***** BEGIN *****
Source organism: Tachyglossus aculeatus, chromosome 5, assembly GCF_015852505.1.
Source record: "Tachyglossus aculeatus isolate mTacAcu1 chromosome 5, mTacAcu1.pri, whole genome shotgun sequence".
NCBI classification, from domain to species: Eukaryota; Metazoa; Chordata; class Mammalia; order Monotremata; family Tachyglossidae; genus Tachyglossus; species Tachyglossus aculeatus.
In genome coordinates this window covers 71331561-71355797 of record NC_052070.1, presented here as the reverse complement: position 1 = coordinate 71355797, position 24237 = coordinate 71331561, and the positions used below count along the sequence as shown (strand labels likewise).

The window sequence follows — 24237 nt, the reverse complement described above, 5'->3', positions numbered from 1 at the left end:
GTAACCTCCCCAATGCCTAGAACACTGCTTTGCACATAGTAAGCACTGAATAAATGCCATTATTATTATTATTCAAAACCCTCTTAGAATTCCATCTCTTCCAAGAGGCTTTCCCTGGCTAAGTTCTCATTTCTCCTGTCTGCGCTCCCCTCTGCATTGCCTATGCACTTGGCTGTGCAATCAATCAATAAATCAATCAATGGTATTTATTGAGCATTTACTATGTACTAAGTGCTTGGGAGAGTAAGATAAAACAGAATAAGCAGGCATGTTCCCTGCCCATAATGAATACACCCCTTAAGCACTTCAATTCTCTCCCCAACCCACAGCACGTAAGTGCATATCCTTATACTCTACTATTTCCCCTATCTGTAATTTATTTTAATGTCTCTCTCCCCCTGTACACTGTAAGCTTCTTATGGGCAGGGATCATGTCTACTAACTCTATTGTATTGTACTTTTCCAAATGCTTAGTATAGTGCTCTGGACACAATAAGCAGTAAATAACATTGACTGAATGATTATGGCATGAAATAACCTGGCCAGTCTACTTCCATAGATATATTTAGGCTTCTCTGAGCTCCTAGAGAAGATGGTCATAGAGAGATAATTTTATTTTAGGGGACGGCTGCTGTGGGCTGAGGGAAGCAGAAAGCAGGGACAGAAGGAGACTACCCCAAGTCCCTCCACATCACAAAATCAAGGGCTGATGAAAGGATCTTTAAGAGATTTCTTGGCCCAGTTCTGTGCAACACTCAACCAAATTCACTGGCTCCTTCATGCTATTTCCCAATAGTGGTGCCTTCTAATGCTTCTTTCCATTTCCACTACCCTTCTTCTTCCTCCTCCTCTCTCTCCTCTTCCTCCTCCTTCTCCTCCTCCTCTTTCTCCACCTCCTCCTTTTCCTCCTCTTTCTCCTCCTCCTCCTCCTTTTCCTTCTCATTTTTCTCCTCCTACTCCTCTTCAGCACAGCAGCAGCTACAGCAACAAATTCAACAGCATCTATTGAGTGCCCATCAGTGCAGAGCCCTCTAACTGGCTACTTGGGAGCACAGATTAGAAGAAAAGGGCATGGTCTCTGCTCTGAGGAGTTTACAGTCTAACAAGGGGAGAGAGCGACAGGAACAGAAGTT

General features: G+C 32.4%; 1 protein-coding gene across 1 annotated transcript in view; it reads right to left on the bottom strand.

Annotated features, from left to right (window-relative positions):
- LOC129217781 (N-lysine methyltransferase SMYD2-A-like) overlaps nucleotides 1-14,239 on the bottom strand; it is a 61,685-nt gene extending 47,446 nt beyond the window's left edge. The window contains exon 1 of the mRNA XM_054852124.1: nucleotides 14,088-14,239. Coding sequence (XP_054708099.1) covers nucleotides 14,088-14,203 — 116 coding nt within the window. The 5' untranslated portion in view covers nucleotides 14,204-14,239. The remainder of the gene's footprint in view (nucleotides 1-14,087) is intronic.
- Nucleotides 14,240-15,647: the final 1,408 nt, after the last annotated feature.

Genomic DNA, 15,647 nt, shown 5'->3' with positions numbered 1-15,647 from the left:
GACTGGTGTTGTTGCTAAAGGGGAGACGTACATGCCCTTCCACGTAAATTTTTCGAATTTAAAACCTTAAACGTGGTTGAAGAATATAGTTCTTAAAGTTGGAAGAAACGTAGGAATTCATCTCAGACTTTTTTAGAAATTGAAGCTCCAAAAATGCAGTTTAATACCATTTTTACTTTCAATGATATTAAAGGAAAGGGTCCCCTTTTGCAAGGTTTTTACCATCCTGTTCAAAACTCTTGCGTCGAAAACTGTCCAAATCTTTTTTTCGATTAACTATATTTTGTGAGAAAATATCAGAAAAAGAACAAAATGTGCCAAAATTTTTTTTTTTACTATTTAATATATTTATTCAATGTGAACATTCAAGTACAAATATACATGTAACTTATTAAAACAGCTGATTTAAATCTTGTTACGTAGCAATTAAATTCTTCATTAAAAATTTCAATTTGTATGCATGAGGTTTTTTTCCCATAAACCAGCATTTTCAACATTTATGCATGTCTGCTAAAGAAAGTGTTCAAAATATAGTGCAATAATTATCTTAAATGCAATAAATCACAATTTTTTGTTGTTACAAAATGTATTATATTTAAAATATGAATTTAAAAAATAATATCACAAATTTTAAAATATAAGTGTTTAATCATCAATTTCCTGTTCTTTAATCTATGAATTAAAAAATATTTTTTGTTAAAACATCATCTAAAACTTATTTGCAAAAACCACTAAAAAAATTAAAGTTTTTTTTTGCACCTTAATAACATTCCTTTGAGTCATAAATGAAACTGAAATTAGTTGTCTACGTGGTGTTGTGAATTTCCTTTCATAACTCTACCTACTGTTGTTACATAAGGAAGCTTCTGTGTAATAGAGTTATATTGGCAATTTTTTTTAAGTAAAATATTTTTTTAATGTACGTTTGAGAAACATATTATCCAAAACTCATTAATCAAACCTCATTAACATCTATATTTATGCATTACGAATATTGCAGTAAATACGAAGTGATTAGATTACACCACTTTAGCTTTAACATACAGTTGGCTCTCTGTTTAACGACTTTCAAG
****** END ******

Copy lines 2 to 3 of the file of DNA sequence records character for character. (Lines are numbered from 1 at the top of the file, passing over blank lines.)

Source record: "Tachyglossus aculeatus isolate mTacAcu1 chromosome 5, mTacAcu1.pri, whole genome shotgun sequence".
NCBI classification, from domain to species: Eukaryota; Metazoa; Chordata; class Mammalia; order Monotremata; family Tachyglossidae; genus Tachyglossus; species Tachyglossus aculeatus.